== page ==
Quietly over night, a revolt happened. It was not on the morning news, it was not covered by CNN, and no shots were fired, but it happened. In the over night hours Digg.com (a popular user submitted news site) received a torrent of postings about one thing and one thing only.

The thing they were posting about was a number and in this case a simple 16 bit hexadecimal number. So what is this magic number that would have hundreds of thousands of people posting stories to digg.com, Slashdot.org, and other social networking sites like facebook? The number is actually a key and a very important key at that. In the realm of DVD’s and HD-DVD’s having this key is like being given the master key to every house in your town. The key is the processing key for HD-DVD and in the hands of a talented programmer would allow HD-DVD movies to be played or copied to any computer, or device. Copies that could be uploaded and shared online but at 20Gb a file it is unlikely you will see that happen any time soon.

Most readers are likely thinking “so what?” and wondering why this is so noteworthy. Well it relates to the use of the DMCA to take down blogs, postings to social networking sites, and any other reproduction of that number. The Movie Producers Association of America (MPAA) have been handing out take down notices like they were candy to prevent this number from becoming available. They view it as a part of their intellectual property and thus subject to copyright. It is a part of their digital rights management (DRM) strategy, which restricts playback of HD-DVD’s to approved devices. If you are a Linux computer user, or a home theater hobbyist who wants to build their own media server, you would be prevented from have HD-DVD functionality so since these are not approved devices. E.g. there is no Linux (or Mac I believe) HD-DVD players.

So what about this revolt? About a month or so ago this key was discovered and posted on websites, subsequently the MPAA started a campaign to have those postings removed. The removals – most notably from digg.com itself – quickly became seen as attempts to censor users to protect corporate economic interests and the users were reposting the number, and links to other sites with the number faster than they could be taken down. Eventually the founder of Digg, Kevin Rose, bowed to the will of his user base and said they would stop removing postings and deal with any consequences that might result. In his words “if we lose, then what the hell, at least we died trying.”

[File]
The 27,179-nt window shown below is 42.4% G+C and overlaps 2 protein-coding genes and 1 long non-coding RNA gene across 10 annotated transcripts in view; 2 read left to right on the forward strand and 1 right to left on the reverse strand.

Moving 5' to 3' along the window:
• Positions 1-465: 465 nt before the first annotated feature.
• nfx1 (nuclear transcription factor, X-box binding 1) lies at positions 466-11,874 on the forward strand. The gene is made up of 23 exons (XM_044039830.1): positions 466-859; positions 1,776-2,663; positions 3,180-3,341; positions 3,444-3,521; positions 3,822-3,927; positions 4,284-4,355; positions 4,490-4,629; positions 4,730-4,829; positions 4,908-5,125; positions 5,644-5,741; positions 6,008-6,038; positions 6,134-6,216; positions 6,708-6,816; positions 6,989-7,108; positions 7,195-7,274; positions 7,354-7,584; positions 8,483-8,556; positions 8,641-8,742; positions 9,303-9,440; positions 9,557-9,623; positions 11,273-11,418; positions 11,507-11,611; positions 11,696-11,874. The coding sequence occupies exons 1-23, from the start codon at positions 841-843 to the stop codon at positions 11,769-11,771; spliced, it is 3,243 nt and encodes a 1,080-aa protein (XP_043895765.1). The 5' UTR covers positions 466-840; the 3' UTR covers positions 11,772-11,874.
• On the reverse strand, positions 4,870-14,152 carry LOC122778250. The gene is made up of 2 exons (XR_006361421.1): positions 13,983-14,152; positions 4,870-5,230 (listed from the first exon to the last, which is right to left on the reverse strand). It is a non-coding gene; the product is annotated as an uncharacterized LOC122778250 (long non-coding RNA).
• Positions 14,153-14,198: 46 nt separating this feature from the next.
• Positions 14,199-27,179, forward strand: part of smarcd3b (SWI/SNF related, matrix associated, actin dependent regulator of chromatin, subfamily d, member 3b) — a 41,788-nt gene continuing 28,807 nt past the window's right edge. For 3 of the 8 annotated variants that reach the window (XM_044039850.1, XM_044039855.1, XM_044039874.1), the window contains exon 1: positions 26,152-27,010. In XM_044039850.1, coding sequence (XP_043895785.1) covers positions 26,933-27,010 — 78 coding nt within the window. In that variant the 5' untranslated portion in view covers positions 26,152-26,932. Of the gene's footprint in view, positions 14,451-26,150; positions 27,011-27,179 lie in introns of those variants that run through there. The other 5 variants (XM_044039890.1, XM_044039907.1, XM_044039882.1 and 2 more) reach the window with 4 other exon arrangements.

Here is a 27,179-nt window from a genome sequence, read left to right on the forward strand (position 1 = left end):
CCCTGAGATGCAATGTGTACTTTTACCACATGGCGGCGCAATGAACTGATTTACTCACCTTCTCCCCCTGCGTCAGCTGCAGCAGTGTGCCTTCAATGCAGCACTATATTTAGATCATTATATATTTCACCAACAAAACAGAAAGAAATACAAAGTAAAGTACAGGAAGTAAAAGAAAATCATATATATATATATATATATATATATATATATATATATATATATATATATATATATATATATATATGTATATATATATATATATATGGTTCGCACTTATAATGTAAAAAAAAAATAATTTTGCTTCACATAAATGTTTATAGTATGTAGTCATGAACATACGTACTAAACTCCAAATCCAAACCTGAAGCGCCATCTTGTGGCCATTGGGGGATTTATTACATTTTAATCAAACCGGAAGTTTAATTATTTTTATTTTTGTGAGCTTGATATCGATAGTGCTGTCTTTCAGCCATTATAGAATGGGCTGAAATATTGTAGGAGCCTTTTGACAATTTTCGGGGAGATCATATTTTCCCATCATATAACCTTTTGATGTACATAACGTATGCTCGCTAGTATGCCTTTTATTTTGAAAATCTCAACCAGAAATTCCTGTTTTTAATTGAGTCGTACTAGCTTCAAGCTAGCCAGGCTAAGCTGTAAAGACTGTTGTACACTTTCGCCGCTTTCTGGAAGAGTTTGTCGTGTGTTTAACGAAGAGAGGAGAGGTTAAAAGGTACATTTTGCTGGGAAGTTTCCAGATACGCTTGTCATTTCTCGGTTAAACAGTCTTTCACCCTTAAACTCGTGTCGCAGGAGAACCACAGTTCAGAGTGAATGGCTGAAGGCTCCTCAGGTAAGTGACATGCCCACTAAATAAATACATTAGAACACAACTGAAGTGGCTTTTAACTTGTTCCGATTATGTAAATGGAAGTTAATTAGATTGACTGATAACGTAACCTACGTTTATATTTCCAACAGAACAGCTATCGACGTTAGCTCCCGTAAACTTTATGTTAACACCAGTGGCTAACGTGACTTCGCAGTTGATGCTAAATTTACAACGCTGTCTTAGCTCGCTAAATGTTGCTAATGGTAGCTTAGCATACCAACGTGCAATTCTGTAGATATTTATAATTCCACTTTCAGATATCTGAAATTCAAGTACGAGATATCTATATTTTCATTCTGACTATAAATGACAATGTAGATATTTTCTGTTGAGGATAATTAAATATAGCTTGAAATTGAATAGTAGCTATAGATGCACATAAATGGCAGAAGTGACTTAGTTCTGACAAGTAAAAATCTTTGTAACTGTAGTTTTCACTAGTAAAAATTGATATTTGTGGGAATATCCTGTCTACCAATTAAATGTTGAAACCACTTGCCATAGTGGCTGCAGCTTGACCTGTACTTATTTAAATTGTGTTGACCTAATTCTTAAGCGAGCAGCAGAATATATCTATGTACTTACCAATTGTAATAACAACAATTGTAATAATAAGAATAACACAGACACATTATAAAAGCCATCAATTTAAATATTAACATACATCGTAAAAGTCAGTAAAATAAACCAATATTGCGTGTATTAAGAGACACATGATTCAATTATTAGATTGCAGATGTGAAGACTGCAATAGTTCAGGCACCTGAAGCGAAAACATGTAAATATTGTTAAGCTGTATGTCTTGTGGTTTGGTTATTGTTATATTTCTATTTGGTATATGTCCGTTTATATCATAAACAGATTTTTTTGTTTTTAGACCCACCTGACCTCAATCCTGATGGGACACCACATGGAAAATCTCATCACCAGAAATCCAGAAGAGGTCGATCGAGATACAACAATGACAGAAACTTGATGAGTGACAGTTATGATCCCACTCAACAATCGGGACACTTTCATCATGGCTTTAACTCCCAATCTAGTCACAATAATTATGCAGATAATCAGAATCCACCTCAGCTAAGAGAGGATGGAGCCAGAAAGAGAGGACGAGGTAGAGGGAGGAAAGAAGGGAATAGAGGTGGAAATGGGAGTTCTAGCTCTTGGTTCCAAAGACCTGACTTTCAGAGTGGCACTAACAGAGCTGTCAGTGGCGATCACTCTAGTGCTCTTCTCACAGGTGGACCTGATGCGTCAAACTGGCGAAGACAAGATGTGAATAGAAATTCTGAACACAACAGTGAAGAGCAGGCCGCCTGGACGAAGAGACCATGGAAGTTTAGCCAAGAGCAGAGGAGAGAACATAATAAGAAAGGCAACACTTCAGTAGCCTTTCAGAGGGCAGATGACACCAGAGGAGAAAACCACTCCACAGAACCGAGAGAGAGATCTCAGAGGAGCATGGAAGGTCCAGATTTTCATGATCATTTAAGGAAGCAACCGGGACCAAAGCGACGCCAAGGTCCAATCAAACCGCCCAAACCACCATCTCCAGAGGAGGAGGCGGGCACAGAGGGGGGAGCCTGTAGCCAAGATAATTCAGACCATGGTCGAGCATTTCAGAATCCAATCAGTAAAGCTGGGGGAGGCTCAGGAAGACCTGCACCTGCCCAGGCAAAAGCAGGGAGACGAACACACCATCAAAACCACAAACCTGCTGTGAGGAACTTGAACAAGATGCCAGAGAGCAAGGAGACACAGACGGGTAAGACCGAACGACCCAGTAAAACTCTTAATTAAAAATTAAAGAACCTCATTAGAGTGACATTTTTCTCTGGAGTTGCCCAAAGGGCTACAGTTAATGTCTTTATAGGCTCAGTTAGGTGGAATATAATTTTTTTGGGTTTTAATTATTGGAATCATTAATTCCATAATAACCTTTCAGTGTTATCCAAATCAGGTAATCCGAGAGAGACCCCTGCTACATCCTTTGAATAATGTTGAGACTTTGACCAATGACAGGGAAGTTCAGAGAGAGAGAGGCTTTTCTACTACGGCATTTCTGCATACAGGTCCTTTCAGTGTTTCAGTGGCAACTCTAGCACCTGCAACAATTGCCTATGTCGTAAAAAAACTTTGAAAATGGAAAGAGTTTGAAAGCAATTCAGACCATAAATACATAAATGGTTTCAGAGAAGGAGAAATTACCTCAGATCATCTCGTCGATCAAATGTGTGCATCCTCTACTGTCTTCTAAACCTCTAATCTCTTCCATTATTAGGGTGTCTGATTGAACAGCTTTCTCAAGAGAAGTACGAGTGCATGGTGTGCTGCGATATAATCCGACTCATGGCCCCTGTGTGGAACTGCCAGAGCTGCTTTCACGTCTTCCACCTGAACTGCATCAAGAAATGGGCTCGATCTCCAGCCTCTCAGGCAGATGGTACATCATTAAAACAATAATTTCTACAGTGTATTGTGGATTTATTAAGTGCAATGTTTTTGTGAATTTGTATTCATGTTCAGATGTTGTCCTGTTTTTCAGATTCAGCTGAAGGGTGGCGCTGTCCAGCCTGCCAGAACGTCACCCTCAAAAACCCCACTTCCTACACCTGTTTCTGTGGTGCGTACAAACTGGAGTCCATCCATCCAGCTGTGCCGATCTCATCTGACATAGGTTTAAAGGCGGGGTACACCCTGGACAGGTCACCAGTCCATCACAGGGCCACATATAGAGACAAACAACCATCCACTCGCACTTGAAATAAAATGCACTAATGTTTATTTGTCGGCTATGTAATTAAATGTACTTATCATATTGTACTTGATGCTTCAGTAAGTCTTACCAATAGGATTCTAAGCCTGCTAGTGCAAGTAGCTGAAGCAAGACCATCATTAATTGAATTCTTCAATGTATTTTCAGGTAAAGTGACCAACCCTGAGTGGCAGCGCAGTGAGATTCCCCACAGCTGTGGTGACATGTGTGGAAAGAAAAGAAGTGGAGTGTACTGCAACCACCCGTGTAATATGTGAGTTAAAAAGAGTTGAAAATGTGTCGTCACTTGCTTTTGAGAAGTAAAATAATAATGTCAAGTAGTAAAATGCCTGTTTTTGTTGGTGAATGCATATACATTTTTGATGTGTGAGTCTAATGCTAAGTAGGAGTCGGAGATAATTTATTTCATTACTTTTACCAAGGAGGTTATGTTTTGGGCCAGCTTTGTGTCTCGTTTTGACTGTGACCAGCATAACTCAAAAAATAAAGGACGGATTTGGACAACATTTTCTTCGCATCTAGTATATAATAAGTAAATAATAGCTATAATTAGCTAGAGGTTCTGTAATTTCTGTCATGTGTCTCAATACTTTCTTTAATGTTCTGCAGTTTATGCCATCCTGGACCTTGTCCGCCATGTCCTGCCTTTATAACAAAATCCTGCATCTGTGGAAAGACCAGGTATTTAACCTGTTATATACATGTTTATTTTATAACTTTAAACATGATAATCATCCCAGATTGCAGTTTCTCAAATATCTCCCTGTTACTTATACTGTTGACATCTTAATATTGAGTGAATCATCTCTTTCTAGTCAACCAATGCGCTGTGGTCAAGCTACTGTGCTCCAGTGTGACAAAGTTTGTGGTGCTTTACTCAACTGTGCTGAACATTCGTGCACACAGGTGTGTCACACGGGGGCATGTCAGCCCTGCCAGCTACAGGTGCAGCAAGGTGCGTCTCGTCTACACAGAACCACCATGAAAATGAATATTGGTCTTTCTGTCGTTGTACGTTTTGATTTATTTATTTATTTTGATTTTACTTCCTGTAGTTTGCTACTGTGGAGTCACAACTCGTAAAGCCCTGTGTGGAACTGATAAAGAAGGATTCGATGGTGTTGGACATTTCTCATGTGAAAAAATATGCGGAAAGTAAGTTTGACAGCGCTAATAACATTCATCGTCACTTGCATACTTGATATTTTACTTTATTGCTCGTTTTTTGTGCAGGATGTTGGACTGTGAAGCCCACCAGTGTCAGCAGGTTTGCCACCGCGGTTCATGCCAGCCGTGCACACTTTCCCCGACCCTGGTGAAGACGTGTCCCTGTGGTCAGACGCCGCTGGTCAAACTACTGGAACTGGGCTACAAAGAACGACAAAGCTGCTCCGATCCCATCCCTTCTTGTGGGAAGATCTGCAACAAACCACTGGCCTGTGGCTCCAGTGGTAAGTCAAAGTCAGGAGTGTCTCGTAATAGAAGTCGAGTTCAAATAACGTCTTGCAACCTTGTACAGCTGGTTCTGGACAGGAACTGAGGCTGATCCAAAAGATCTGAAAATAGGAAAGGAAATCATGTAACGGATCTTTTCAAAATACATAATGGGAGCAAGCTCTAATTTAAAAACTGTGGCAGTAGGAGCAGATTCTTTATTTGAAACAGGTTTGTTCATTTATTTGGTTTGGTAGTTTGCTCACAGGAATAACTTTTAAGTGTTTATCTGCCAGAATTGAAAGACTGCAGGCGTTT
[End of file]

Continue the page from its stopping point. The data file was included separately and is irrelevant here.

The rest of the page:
This is a perfect example of both DRM and the DMCA at its worst. It is a tenant of copyright law that words and numbers cannot be copyrighted, they could be trademarked, but not copyrighted. It is exactly these kinds of draconian laws that the US is pressuring on other countries, and exactly the kinds of laws the current government is considering introducing as part of its copyright reform. If you reverse engineer, find a security hole, or discover a way to break encryption that is applied to copyrighted material you can be prevented form sharing that information with laws like the DMCA. This is exactly what has happened with the HD-DVD processing key and many other products such as the DeCSS code that allows DVD playback. It leaves a chilling effect on those who wish to build a better lock by understanding how to break the current one, a process often pursued in academics.

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3 Comments on 09-f9-11-02-9d-74-e3-5b-d8-41-56-c5-63-56-88-c0

  1. It’s actually a 128 bit number. ’88-C0′, say, would be 16 bits long.


    It’s a tempest in a teacup, really, ’cause ultimately the codes and keys never disappear (witness DeCSS code). The **AA organizations will flail about legally, and in the short term hurt people, but in the longer term, they invariably lose, so long as they fail to understand the problem that they want to solve, which is to prevent access to material they want to sell to people (ie allow access). They are fundamentally opposing goals. The only way they can truly keep it out of the hands of those who end up not paying for it, is to not distribute it at all. Maybe they’ll eventually take thier ball and go home.

    In some ways, I don’t view that possibility as an entirely bad thing.

    Look up Ed Felton’s Freedom To Tinker blog, he talks about it on an ongoing basis.

    BTW, I don’t think you can trademark numbers; witness the nameshift of windows from 98 to XP – pratically motivated, as I understood at the time, because versioning numbers weren’t trademarkable, but ‘XP’ could be, as can ‘Vista’.

    What the processing key can be, is a trade secret, which is protected only for as long as it is secret. Once in the public domain, I don’t think there’s provision that a trade secret can be ‘shoved back in the bottle’, per se, though those that release the secret can be penalized. What the **AA orgs fail to realize, is that those secrets are not secret (both practically and legally) whenever you give them to the customer in a disc player.

    But IANAL, I am Metal Tim…

  2. “What the **AA orgs fail to realize, is that those secrets are not secret (both practically and legally) whenever you give them to the customer in a disc player.” – Metal Tim

    True, and thus you see the heavily lobbied DMCA kick in and a lobby to have the same introduced in Canada et al. Just recently Canada was put on a “Watch list” by the USA for copyright violations against – you guess it – the movie industry. It is a crock and an attempt to get you, the consumer, to purchase and repurchase the same content over and over!

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